Origin and history of the flamenco cajon

The flamenco cajón has become a symbol of Spain and is gaining more and more prominence on the national and international scene. It has become an indispensable percussion instrument as an accompaniment in flamenco, a Spanish musical genre that developed in Andalusia and is now famous worldwide. The history of the cajón is exciting and full of nuances, which is why we are eager to tell you about the origins of this wonderful instrument in our +íon percussion blog article.

Where did the flamenco cajón originate?

The flamenco cajón is originally from Peru. It was introduced by African slaves during the Spanish colonization of America in the 17th century, when they used wooden boxes intended for the transport of merchandise to help them accompany their songs, feel free and forget for a moment the ordeal they had lived through. That act of rebellion led to what was then called the Peruvian cajon.

Many years later, it was Paco de Lucía who took it to Spain, seduced by the sound of the instrument after a tour of the Inca country in 1977 and advised by his colleagues Rubem Dantas and Manuel Soler. By adding the internal strings, he catapulted it to another level, to the point that it became an essential part of the flamenco music tradition up to the present day. Until then, it was not customary to use percussion in the flamenco style, beyond clapping or hitting the guitar. But the cajón quickly adapted to join the party of dancing, singing, guitar, clapping, tapping and are forms of all kinds.

Francisco Sánchez Gómez, better known as Paco de Lucía, was a Spanish musician and composer considered the best flamenco guitarist of all time. Paco has always expressed his gratitude to Peru and especially to Carlos ‘Caitro’ Soto de la Colina, a prominent Afro-Peruvian cajon player and singer-songwriter, whose musical works have toured the world and have been performed by prominent international singers.

Why did the Peruvian cajón captivate Paco de Lucía?

Paco de Lucía arrived in Lima to attend a party, where he was honored by the Spanish ambassador in Peru Juan Ignacio Luca de Tena. The event was attended by several diplomats and featured a concert by the renowned Peruvian artist María Isabel Granda y Larco, artistically known as ‘Chabuca Granda’, with whom Caitro Soto played the cajón: “When I saw him with the cajón I thought it was our instrument, I saw it very clearly. Because it’s like the feet of a dancer; the bass is the sole of the foot and the treble is the heel. Plus you can take it everywhere, it was perfect. The cajón has been wonderful for flamenco and all kinds of musical styles”, declared Paco de Lucía in a documentary.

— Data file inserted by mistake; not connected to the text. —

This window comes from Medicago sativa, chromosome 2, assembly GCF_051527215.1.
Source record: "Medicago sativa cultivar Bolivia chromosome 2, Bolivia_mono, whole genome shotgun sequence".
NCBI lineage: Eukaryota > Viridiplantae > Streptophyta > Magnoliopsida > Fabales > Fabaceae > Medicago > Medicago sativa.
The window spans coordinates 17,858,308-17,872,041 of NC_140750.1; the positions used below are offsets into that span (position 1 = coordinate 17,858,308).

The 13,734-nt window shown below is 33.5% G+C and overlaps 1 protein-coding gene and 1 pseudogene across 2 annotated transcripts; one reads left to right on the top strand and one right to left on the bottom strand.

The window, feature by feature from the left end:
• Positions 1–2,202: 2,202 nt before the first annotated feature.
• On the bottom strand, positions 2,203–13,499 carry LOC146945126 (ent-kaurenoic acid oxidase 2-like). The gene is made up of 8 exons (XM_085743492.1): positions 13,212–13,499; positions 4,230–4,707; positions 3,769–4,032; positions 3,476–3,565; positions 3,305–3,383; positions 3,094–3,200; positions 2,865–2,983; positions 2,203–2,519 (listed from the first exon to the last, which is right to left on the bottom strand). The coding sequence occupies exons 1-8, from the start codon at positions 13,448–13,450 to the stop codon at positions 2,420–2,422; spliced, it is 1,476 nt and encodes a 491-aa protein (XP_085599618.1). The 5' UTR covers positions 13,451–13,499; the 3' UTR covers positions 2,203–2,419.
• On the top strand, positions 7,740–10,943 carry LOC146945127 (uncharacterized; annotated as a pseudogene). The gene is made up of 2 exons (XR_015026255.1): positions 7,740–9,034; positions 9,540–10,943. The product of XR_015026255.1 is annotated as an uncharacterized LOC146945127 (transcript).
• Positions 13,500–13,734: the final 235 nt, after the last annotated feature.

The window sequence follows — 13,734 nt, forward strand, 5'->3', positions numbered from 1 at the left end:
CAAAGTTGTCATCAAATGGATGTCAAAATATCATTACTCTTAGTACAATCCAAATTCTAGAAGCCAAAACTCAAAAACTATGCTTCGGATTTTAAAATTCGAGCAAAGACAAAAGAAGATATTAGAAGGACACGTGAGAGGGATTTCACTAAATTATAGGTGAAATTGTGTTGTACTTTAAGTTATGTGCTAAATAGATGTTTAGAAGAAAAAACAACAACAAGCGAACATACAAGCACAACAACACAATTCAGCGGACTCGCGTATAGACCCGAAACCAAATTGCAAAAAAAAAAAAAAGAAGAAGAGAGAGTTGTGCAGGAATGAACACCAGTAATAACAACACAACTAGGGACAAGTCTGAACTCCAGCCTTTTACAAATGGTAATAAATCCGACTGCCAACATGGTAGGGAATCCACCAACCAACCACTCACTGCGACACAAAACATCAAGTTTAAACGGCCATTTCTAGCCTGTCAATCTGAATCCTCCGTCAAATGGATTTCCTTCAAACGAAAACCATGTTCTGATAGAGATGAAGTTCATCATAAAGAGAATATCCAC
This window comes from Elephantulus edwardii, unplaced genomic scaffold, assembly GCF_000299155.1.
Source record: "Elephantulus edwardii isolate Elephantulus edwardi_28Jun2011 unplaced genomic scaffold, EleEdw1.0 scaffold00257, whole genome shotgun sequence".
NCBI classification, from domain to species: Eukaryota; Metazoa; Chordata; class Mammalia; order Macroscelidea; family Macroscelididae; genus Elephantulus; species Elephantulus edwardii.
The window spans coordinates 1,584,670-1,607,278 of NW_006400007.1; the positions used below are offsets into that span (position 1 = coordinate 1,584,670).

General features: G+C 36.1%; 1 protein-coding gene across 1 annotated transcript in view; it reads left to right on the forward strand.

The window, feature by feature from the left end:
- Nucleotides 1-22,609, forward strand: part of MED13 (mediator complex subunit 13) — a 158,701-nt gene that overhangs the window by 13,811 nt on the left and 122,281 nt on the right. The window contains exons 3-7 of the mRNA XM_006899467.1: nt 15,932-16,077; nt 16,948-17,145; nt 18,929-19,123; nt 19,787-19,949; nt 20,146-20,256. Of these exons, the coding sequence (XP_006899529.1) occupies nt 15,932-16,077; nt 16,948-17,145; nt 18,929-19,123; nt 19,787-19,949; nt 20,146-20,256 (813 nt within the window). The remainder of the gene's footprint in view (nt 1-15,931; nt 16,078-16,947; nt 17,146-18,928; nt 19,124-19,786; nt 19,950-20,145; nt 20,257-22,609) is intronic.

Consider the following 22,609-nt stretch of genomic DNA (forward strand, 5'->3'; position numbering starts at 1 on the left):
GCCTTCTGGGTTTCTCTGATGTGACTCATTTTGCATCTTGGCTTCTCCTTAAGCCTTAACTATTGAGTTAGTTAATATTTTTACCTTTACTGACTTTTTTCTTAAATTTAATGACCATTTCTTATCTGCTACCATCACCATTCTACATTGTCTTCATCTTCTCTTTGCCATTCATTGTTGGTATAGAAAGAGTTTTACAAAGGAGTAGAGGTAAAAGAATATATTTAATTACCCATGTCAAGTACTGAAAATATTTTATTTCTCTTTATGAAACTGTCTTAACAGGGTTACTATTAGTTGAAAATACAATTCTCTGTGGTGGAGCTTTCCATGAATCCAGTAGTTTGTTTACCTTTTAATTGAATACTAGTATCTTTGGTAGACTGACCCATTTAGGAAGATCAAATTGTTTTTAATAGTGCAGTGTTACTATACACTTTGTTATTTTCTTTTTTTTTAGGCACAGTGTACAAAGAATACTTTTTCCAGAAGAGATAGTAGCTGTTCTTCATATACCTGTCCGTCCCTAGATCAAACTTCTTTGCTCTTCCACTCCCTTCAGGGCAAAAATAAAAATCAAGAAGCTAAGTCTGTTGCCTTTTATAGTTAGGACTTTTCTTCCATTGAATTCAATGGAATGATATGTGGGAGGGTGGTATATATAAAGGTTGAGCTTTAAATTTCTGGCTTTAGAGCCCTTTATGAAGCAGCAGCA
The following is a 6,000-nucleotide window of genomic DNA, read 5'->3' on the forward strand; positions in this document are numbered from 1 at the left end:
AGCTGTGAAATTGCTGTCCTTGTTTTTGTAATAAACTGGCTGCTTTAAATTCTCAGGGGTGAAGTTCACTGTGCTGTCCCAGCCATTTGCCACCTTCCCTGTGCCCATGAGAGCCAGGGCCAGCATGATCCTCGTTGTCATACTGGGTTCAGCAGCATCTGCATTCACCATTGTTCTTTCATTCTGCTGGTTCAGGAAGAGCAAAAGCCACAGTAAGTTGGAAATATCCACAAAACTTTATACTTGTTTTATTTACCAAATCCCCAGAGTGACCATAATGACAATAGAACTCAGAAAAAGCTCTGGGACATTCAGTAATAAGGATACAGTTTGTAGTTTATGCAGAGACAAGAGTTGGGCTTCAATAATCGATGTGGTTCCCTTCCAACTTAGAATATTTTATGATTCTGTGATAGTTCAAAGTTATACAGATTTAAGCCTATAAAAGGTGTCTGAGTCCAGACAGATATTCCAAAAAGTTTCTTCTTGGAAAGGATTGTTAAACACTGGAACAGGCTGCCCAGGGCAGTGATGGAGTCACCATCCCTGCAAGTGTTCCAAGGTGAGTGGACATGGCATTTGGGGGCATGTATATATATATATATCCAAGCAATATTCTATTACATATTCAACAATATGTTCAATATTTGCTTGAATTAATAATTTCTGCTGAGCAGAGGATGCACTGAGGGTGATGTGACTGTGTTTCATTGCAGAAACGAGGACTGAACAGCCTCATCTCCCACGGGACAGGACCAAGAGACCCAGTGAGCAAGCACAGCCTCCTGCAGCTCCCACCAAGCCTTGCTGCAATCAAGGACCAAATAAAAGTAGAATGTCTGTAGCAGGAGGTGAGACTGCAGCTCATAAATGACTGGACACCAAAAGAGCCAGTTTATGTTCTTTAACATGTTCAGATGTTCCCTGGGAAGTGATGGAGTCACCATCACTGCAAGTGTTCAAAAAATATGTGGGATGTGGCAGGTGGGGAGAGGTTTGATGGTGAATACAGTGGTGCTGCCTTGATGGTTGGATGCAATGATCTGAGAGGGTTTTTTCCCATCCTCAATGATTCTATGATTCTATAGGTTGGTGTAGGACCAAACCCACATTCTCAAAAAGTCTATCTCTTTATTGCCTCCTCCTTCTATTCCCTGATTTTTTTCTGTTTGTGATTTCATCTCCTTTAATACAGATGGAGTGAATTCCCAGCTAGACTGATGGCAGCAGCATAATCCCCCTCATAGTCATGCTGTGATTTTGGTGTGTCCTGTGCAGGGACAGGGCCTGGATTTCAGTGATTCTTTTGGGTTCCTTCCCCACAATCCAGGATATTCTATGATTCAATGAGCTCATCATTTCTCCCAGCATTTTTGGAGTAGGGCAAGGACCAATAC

Later, Paco bought a cajón from Caitro and gave it to Rubem Dantas, a world-famous Brazilian percussionist, who was quickly seduced by the instrument and began to practice with it. When they returned to Spain, they premiered it at a concert in an amusement park with a large open-air theater and from there the success of the cajón was resounding, quickly becoming the percussion of choice for flamenco guitarists (with the addition of the strings inside to enhance the sound). Juan ‘Colito’ Medrano, Leonardo ‘Gigio’ Parodi, Freddy ‘Huevito’ Lobatón, Manuel ‘Mangüe’ Vásquez, Rafael Santa Cruz and Israel “Piraña” Suárez were some of those who would make the flamenco cajón known to the world.

The +íon cajon: The next step in the evolution of the cajon

Now, the cajon continues to evolve and break boundaries. From Alicante (Spain) the +íon cajon has arrived and is here to stay. What at first was an idea, a dream, has come to fruition, developed with a great respect and admiration for the instrument’s history and its players to date. However, the time was ripe for our fusion of tradition and innovation; to open up new possibilities and enter a new era.

With the addition of the strings inside, the Peruvian cajon became the flamenco cajon. Now, with the addition of interchangeable and tunable heads on its sides… the +íon cajón is its new brother. An unprecedented step: the only cajon in the world with drum heads. The incorporation of the ions makes multiple rhythmic possibilities available to the percussionist, so that he can easily adapt to any musical style, with a totally unique system.

Each drum head generates a particular sound quality, which conjures up different cultures and countries. For this reason, the interplay between the ions and the face plate of the cajon provides that personal touch that distinguishes the musician. In addition, the ease of transporting it makes life easier for the musician who wants to bring different kinds of percussion instruments with them, without taking up too much space – a great advantage that Paco de Lucía highlighted from the original Peruvian cajón. Now, with any of the seven drum head models that we offer at +íon percussion, you will also have several instruments in one.

Do you want to be part of the cajon revolution? Think outside the box and explore the various possibilities offered by each +ion cajon model and the interchangeable heads that you like the most. We can send it right to your home so that you can take part in the new era of cajons. Take a chance… nothing will ever be the same again!


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